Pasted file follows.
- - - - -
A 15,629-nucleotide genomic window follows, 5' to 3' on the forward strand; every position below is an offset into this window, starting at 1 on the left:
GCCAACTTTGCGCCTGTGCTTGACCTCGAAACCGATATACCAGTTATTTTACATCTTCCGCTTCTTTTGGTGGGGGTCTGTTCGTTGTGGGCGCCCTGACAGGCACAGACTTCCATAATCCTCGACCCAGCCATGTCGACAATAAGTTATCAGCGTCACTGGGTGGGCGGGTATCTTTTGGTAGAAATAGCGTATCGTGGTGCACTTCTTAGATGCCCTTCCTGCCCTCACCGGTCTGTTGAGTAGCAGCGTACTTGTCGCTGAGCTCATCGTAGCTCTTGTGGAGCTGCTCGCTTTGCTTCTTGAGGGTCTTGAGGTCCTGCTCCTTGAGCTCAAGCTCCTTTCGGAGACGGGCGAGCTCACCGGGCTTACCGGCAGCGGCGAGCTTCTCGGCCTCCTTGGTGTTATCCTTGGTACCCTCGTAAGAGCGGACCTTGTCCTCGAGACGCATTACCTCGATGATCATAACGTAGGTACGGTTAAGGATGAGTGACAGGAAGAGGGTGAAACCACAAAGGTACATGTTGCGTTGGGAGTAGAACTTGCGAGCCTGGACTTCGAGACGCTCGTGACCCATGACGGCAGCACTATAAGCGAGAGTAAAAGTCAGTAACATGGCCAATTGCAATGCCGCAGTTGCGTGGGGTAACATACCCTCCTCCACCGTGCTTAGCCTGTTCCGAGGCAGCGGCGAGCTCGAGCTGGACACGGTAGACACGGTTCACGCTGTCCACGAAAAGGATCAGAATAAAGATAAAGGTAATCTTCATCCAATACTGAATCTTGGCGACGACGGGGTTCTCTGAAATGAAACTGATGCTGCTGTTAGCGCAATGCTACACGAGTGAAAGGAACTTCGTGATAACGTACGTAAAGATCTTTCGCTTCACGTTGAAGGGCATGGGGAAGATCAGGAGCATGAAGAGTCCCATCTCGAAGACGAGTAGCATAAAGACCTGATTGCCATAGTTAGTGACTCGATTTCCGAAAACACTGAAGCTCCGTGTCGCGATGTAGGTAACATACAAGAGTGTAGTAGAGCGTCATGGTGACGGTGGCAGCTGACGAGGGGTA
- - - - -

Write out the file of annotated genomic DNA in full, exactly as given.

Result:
A 15,629-nucleotide genomic window follows, 5' to 3' on the forward strand; every position below is an offset into this window, starting at 1 on the left:
GCCAACTTTGCGCCTGTGCTTGACCTCGAAACCGATATACCAGTTATTTTACATCTTCCGCTTCTTTTGGTGGGGGTCTGTTCGTTGTGGGCGCCCTGACAGGCACAGACTTCCATAATCCTCGACCCAGCCATGTCGACAATAAGTTATCAGCGTCACTGGGTGGGCGGGTATCTTTTGGTAGAAATAGCGTATCGTGGTGCACTTCTTAGATGCCCTTCCTGCCCTCACCGGTCTGTTGAGTAGCAGCGTACTTGTCGCTGAGCTCATCGTAGCTCTTGTGGAGCTGCTCGCTTTGCTTCTTGAGGGTCTTGAGGTCCTGCTCCTTGAGCTCAAGCTCCTTTCGGAGACGGGCGAGCTCACCGGGCTTACCGGCAGCGGCGAGCTTCTCGGCCTCCTTGGTGTTATCCTTGGTACCCTCGTAAGAGCGGACCTTGTCCTCGAGACGCATTACCTCGATGATCATAACGTAGGTACGGTTAAGGATGAGTGACAGGAAGAGGGTGAAACCACAAAGGTACATGTTGCGTTGGGAGTAGAACTTGCGAGCCTGGACTTCGAGACGCTCGTGACCCATGACGGCAGCACTATAAGCGAGAGTAAAAGTCAGTAACATGGCCAATTGCAATGCCGCAGTTGCGTGGGGTAACATACCCTCCTCCACCGTGCTTAGCCTGTTCCGAGGCAGCGGCGAGCTCGAGCTGGACACGGTAGACACGGTTCACGCTGTCCACGAAAAGGATCAGAATAAAGATAAAGGTAATCTTCATCCAATACTGAATCTTGGCGACGACGGGGTTCTCTGAAATGAAACTGATGCTGCTGTTAGCGCAATGCTACACGAGTGAAAGGAACTTCGTGATAACGTACGTAAAGATCTTTCGCTTCACGTTGAAGGGCATGGGGAAGATCAGGAGCATGAAGAGTCCCATCTCGAAGACGAGTAGCATAAAGACCTGATTGCCATAGTTAGTGACTCGATTTCCGAAAACACTGAAGCTCCGTGTCGCGATGTAGGTAACATACAAGAGTGTAGTAGAGCGTCATGGTGACGGTGGCAGCTGACGAGGGGTA